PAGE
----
March 1, 2012

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Northern Utah

Utah Business Staff

March 1, 2012

STEAGALL: One of the things that we’ve been talking about at Weber State is that the ATCs are doing a much better job in being responsive to business communities than we historically have. We have some opportunities at Weber State. We have seven academic deans, and four of us are new this year. We’re going to have several meetings this spring where a group of faculty will sit down with a group of people from the business community and talk about what their needs are, and we’ll talk about what our interests and abilities are, and try to figure out what we can do differently.

Partnerships again are very important. We’ve done a good job with that in some areas in our MBA program, particularly, with the contract management certificate. We’ve got a certificate now in aerospace that has just been approved. So we’re trying to be responsive in those areas too. Another area where we need to be more responsive is in the international area. There are a lot of international business in Utah and, frankly, it ought to be something we’re really good at with the number of people who have language capabilities and the cultural sensitivity to deal with international business issues.

LAWRENCE: Part of my responsibilities is to manage the Utah Science Technology and Research for northern Utah out at the Weber State office. I’m a recovering entrepreneur. I come from a large software business. Couple of thoughts as it pertains to that. Infrastructure is really important. Facilities and bandwidth are really important. But part of the reason why our software company that I’m a partner in is the fastest-growing privately held business in Utah in the last seven years was located in Salt Lake instead of up here was the quantity of talent, not the quality. I live and work up here, and the quality of talent is as good as anything I see anywhere across the state.

So what I’m starting to see is more and more people that are interested in technical education. We’ve got some big companies in Ogden that do internet marketing and things that are a little bit different flavor of technology. Weber State graduates more computer science-related degrees than any other institution in Utah. One of the things that we’re seeing is more technology startups that are thinking about locating in northern Utah. So I’m working with companies in Bountiful, Layton and Ogden to think about actually starting companies here.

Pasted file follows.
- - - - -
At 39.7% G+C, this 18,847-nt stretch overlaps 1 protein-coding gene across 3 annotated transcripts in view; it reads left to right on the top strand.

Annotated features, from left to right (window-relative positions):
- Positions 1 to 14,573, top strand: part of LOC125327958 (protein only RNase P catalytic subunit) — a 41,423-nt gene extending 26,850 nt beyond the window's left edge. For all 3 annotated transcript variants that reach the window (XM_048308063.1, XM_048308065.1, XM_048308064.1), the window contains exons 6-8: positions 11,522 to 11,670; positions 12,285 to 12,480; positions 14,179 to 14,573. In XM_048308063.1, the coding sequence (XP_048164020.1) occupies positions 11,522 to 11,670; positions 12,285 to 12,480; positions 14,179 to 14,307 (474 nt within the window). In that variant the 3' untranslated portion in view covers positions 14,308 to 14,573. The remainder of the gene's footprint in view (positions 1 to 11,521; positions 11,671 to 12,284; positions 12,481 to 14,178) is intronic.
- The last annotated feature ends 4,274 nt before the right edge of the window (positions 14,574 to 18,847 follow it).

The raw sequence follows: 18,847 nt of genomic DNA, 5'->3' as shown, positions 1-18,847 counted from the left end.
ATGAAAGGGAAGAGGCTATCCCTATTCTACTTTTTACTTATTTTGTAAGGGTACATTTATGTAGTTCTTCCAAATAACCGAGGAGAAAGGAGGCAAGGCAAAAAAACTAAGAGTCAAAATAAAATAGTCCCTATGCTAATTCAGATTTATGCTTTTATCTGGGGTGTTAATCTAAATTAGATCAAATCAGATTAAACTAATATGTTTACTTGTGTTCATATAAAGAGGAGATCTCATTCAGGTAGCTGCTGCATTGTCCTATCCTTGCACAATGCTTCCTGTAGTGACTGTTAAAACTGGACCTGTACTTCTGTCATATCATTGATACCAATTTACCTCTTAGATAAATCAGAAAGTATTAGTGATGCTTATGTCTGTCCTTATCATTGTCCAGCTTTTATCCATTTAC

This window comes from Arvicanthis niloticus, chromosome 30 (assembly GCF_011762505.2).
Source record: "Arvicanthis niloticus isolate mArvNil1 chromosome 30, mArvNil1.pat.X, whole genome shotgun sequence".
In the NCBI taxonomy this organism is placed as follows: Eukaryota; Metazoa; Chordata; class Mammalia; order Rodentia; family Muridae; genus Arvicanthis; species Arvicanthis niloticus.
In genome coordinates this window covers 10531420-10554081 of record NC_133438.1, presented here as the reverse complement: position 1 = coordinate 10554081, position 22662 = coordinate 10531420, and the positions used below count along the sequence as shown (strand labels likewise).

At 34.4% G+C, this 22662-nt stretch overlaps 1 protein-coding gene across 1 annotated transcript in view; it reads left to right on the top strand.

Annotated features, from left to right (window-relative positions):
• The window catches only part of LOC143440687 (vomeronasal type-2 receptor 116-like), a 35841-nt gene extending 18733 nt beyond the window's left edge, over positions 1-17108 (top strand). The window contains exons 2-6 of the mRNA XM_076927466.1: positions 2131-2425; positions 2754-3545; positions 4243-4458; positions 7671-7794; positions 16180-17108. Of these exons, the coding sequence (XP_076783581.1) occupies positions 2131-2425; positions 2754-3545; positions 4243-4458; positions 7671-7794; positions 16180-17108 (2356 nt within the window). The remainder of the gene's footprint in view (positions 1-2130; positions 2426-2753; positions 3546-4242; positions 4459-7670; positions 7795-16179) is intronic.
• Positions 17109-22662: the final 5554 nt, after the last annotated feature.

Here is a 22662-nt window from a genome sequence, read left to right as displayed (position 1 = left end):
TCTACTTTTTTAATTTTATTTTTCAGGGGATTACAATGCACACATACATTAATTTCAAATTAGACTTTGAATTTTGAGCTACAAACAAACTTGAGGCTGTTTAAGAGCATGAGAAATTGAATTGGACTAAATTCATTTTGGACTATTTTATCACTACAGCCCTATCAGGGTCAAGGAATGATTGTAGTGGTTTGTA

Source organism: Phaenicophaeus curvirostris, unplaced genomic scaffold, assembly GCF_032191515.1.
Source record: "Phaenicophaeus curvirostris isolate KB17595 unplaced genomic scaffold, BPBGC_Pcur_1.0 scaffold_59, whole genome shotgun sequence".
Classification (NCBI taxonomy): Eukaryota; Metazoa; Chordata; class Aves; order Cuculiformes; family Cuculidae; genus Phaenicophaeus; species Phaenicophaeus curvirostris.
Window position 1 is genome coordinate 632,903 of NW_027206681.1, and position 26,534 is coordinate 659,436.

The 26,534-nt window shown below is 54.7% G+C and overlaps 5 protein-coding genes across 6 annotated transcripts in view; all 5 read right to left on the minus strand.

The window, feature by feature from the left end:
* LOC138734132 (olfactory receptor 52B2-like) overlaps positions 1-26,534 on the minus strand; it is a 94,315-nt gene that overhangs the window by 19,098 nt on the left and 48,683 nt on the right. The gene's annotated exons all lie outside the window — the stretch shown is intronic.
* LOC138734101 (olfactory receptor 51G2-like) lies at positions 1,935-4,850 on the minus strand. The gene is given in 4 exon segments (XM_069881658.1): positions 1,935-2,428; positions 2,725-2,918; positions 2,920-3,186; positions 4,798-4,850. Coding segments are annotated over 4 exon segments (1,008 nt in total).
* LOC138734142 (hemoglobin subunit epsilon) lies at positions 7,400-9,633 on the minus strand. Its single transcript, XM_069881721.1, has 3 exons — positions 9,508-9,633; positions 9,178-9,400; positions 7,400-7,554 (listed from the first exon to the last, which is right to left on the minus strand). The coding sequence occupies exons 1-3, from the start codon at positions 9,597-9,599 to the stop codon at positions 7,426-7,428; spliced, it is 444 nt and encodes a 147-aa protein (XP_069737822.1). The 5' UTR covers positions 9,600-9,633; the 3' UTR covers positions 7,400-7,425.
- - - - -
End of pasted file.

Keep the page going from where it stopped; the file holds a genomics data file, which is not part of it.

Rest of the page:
One of the key things to the long-term future of this community is more technology companies starting in northern Utah, and I’m seeing that. I’m seeing some cool research that’s coming out of our campus. We’re partnering with a number of private companies to spin out stuff that we’ve invented through USTAR or stuff that those companies have intented They come to us to and say, “You’ve got facilities, you’ve got expertise, you’ve got staff to think about some of these things.”

How are local and small businesses faring in today’s economy?
FORSBERG: MarketStar provides outsource sales and marketing services for primarily multi-country tech organizations. In terms of the things we see, 2010 was actually our largest revenue growth year that we’ve ever had. So the big thing for us is availability of quality people. Late last year we had to hire about 120 people in about eight weeks and place them in our facility in Ogden. These are people that had to represent one of the world’s largest internet companies, and so they had a very high standard of quality for these personnel. What’s nice is the people are there, they’re available. It’s just a matter of tapping into them and finding them.

What’s also nice is the growing reputation of Davis and Weber counties. I’ve worked at MarketStar for almost 20 years, and it used to be when you would talk to somebody about being in Ogden it was like before Columbus discovered America. Now it’s not like that at all, and we attract people from Utah County and Salt Lake County on a regular basis.

BARNES: At Candle Warmers, Etc. we’ve been fortunate to experience growth since 2006. We have expanded our operations in distribution globally. We’re in Asia, and we’ll be in Australia and Europe by the end of the year. We have a need for larger facilities—we’ve been bitten by the low vacancy bug that’s out there right now. We’ve been searching for a bigger facility for quite some time.

About half of our business comes from the small mom-and-pops. And in 2009 about 14,000 mom-and-pop stores closed down in the gift industry alone, and that’s primarily where we play. We also saw at that time the year-over-year sales at the mass stores like Wal-Marts and K-Marts start to decline. But since late 2010 that changed, and year over year sales with a lot of these stores is starting to creep back up.

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